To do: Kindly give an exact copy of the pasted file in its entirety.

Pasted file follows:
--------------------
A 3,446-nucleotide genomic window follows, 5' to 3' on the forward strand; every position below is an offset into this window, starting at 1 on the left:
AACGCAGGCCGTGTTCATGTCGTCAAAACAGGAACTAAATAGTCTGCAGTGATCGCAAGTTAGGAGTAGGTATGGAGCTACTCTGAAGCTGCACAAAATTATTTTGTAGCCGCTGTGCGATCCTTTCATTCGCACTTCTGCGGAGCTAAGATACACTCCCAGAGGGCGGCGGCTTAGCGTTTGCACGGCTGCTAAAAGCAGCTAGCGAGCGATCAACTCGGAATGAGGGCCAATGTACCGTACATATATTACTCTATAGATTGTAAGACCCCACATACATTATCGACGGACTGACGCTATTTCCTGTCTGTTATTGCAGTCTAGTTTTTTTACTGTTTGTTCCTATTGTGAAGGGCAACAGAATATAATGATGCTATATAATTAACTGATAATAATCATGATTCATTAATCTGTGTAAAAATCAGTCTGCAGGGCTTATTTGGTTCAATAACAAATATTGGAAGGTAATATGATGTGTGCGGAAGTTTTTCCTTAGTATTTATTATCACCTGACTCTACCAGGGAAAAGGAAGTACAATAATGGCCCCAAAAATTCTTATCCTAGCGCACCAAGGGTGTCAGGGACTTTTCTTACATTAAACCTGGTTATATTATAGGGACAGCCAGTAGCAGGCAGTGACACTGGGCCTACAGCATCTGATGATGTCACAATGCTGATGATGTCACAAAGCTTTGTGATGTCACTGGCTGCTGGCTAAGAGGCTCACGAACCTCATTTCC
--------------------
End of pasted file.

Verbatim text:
A 3,446-nucleotide genomic window follows, 5' to 3' on the forward strand; every position below is an offset into this window, starting at 1 on the left:
AACGCAGGCCGTGTTCATGTCGTCAAAACAGGAACTAAATAGTCTGCAGTGATCGCAAGTTAGGAGTAGGTATGGAGCTACTCTGAAGCTGCACAAAATTATTTTGTAGCCGCTGTGCGATCCTTTCATTCGCACTTCTGCGGAGCTAAGATACACTCCCAGAGGGCGGCGGCTTAGCGTTTGCACGGCTGCTAAAAGCAGCTAGCGAGCGATCAACTCGGAATGAGGGCCAATGTACCGTACATATATTACTCTATAGATTGTAAGACCCCACATACATTATCGACGGACTGACGCTATTTCCTGTCTGTTATTGCAGTCTAGTTTTTTTACTGTTTGTTCCTATTGTGAAGGGCAACAGAATATAATGATGCTATATAATTAACTGATAATAATCATGATTCATTAATCTGTGTAAAAATCAGTCTGCAGGGCTTATTTGGTTCAATAACAAATATTGGAAGGTAATATGATGTGTGCGGAAGTTTTTCCTTAGTATTTATTATCACCTGACTCTACCAGGGAAAAGGAAGTACAATAATGGCCCCAAAAATTCTTATCCTAGCGCACCAAGGGTGTCAGGGACTTTTCTTACATTAAACCTGGTTATATTATAGGGACAGCCAGTAGCAGGCAGTGACACTGGGCCTACAGCATCTGATGATGTCACAATGCTGATGATGTCACAAAGCTTTGTGATGTCACTGGCTGCTGGCTAAGAGGCTCACGAACCTCATTTCC